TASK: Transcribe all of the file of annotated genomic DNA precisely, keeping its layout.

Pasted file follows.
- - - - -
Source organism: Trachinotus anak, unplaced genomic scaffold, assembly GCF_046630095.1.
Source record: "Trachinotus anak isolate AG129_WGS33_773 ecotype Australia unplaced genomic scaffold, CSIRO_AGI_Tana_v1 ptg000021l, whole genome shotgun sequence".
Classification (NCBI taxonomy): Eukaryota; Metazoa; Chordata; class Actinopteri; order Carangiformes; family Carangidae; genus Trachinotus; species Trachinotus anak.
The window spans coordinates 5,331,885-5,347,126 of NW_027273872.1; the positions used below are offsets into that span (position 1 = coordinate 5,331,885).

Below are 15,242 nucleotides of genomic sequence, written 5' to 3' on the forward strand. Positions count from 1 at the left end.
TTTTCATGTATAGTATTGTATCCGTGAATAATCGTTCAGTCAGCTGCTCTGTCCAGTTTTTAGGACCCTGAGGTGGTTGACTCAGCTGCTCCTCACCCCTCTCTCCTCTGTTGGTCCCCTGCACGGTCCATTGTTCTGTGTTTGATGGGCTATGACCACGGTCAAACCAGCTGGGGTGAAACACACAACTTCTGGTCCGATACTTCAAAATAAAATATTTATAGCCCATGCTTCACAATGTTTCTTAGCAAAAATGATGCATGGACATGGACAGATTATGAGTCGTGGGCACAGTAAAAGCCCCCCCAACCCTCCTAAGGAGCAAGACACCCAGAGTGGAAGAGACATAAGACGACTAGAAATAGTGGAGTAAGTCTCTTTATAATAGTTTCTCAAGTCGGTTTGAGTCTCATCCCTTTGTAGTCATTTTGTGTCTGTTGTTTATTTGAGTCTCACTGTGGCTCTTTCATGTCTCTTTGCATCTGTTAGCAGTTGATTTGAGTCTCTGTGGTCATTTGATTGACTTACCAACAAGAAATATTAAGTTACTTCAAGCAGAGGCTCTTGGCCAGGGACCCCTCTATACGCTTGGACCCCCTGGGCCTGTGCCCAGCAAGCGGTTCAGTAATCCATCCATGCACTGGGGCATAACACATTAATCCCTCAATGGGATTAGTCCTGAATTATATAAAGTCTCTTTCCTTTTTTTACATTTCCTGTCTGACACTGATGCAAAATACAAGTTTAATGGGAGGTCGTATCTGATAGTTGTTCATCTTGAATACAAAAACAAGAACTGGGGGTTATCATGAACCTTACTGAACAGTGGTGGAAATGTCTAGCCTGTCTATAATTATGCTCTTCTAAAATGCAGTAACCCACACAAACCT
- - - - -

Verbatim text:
Source organism: Trachinotus anak, unplaced genomic scaffold, assembly GCF_046630095.1.
Source record: "Trachinotus anak isolate AG129_WGS33_773 ecotype Australia unplaced genomic scaffold, CSIRO_AGI_Tana_v1 ptg000021l, whole genome shotgun sequence".
Classification (NCBI taxonomy): Eukaryota; Metazoa; Chordata; class Actinopteri; order Carangiformes; family Carangidae; genus Trachinotus; species Trachinotus anak.
The window spans coordinates 5,331,885-5,347,126 of NW_027273872.1; the positions used below are offsets into that span (position 1 = coordinate 5,331,885).

Below are 15,242 nucleotides of genomic sequence, written 5' to 3' on the forward strand. Positions count from 1 at the left end.
TTTTCATGTATAGTATTGTATCCGTGAATAATCGTTCAGTCAGCTGCTCTGTCCAGTTTTTAGGACCCTGAGGTGGTTGACTCAGCTGCTCCTCACCCCTCTCTCCTCTGTTGGTCCCCTGCACGGTCCATTGTTCTGTGTTTGATGGGCTATGACCACGGTCAAACCAGCTGGGGTGAAACACACAACTTCTGGTCCGATACTTCAAAATAAAATATTTATAGCCCATGCTTCACAATGTTTCTTAGCAAAAATGATGCATGGACATGGACAGATTATGAGTCGTGGGCACAGTAAAAGCCCCCCCAACCCTCCTAAGGAGCAAGACACCCAGAGTGGAAGAGACATAAGACGACTAGAAATAGTGGAGTAAGTCTCTTTATAATAGTTTCTCAAGTCGGTTTGAGTCTCATCCCTTTGTAGTCATTTTGTGTCTGTTGTTTATTTGAGTCTCACTGTGGCTCTTTCATGTCTCTTTGCATCTGTTAGCAGTTGATTTGAGTCTCTGTGGTCATTTGATTGACTTACCAACAAGAAATATTAAGTTACTTCAAGCAGAGGCTCTTGGCCAGGGACCCCTCTATACGCTTGGACCCCCTGGGCCTGTGCCCAGCAAGCGGTTCAGTAATCCATCCATGCACTGGGGCATAACACATTAATCCCTCAATGGGATTAGTCCTGAATTATATAAAGTCTCTTTCCTTTTTTTACATTTCCTGTCTGACACTGATGCAAAATACAAGTTTAATGGGAGGTCGTATCTGATAGTTGTTCATCTTGAATACAAAAACAAGAACTGGGGGTTATCATGAACCTTACTGAACAGTGGTGGAAATGTCTAGCCTGTCTATAATTATGCTCTTCTAAAATGCAGTAACCCACACAAACCT